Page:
SEOUL, South Korea, Dec. 27 (UPI) -- A 2015 agreement to resolve the issue of Japan's wartime sexual slavery of Korean women was brokered secretly by the former Park Geun Hye government to avoid a public backlash, according to a Seoul government task force.
Seoul's foreign ministry on Wednesday announced the results of a months-long review on how the widely criticized pact had been negotiated by the previous Park Geun Hye administration.
The two counties agreed in December 2015 to resolve the sex slavery issue "finally and irreversibly" end to the issue with Tokyo issuing an apology for its wartime atrocities and contributing $8.9 million towards a foundation to support the elderly victims.
However, the deal was hit with widespread criticism from the Korean public, as the negotiations had failed to consult the victims and the reparations were deemed insincere and insufficient.
A task force commissioned with the review confirmed that deal had failed to include the victims during the negotiation process, Chosun Ilbo reported.
It said "the agreement had been finalized mostly based on government views," with the presidential office taking control of all 12 rounds of consultations and eight rounds of high-level talks.
The closed door negotiations had taken place in order to conceal the concessions made on South Korea's part, according to the task force.
During the bilateral talks, Tokyo had asked Seoul to refrain from accommodating civic groups that criticized the deal or showed support for the installation of a statue representing victims of Japan's sexual slavery.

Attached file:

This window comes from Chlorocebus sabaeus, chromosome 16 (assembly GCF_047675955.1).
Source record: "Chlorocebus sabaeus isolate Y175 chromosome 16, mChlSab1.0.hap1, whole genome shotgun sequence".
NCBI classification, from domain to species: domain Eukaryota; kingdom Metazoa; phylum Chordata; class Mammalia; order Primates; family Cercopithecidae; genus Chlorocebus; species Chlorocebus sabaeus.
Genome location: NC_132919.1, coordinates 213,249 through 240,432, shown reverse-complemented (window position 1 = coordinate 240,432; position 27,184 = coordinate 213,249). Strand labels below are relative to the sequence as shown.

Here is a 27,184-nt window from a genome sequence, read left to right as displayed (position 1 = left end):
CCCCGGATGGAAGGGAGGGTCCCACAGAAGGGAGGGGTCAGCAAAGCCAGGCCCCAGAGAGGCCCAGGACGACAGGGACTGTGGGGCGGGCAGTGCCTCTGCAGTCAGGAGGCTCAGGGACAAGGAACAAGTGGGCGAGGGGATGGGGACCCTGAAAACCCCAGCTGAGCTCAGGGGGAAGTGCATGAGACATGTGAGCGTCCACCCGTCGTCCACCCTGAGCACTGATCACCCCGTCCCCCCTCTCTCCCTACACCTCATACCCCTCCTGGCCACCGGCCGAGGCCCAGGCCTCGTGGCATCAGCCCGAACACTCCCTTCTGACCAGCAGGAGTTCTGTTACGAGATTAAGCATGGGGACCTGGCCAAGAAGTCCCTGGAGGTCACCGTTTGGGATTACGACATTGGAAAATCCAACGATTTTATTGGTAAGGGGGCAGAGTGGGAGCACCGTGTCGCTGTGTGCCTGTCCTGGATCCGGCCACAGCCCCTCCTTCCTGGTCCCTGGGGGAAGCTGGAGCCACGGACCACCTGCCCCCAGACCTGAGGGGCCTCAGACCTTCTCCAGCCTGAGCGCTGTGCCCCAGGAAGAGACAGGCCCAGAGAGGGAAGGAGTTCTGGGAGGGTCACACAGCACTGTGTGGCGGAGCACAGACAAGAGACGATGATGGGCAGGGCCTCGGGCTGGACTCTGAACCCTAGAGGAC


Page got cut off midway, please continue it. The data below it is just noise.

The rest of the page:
Japan has long complained about the statue of a young girl which sits outside the Japanese Embassy in Seoul. Copies of the statue have been erected in other contries around the world including the United States, China, Canada and Australia.
Seoul agreed to "persuade" civic groups and also make "appropriate" efforts to resolve issues surrounding the statue, Yonhap reported.
South Korea also conceded to dropping the term "sexual slavery," and using the phrase "comfort women" for victims who served at frontline brothels.
The task force said the foreign ministry had lacked authority during the talks, noting its suggestion to remove the word "irreversible" from the agreement had been ignored by the presidential office.
Seoul has not yet confirmed how it will move forward with the review. However, Foreign Minister Kang Kyung Wha said the government will heed the findings to develop a "victim-centered approach."
In response to the review, Tokyo's Foreign Ministry said Wednesday that there were no problems with the agreement during the negotiation process and that Japan won't accept any requests for change. It added that attempts to changing the terms could negatively affect bilateral relations between the two countries.
Earlier this year, the United Nations Committee against Torture called on Japan to revise the terms of 2015 agreement to "ensure that the surviving victims of sexual slavery during World War II are provided with redress, including the right to compensation and rehabilitation and the right to truth, reparation and assurances of non-repetitions."
An estimated 200,000 women in Asia were forced into sexual slavery by the Japanese Imperial Army before and during the Second World War.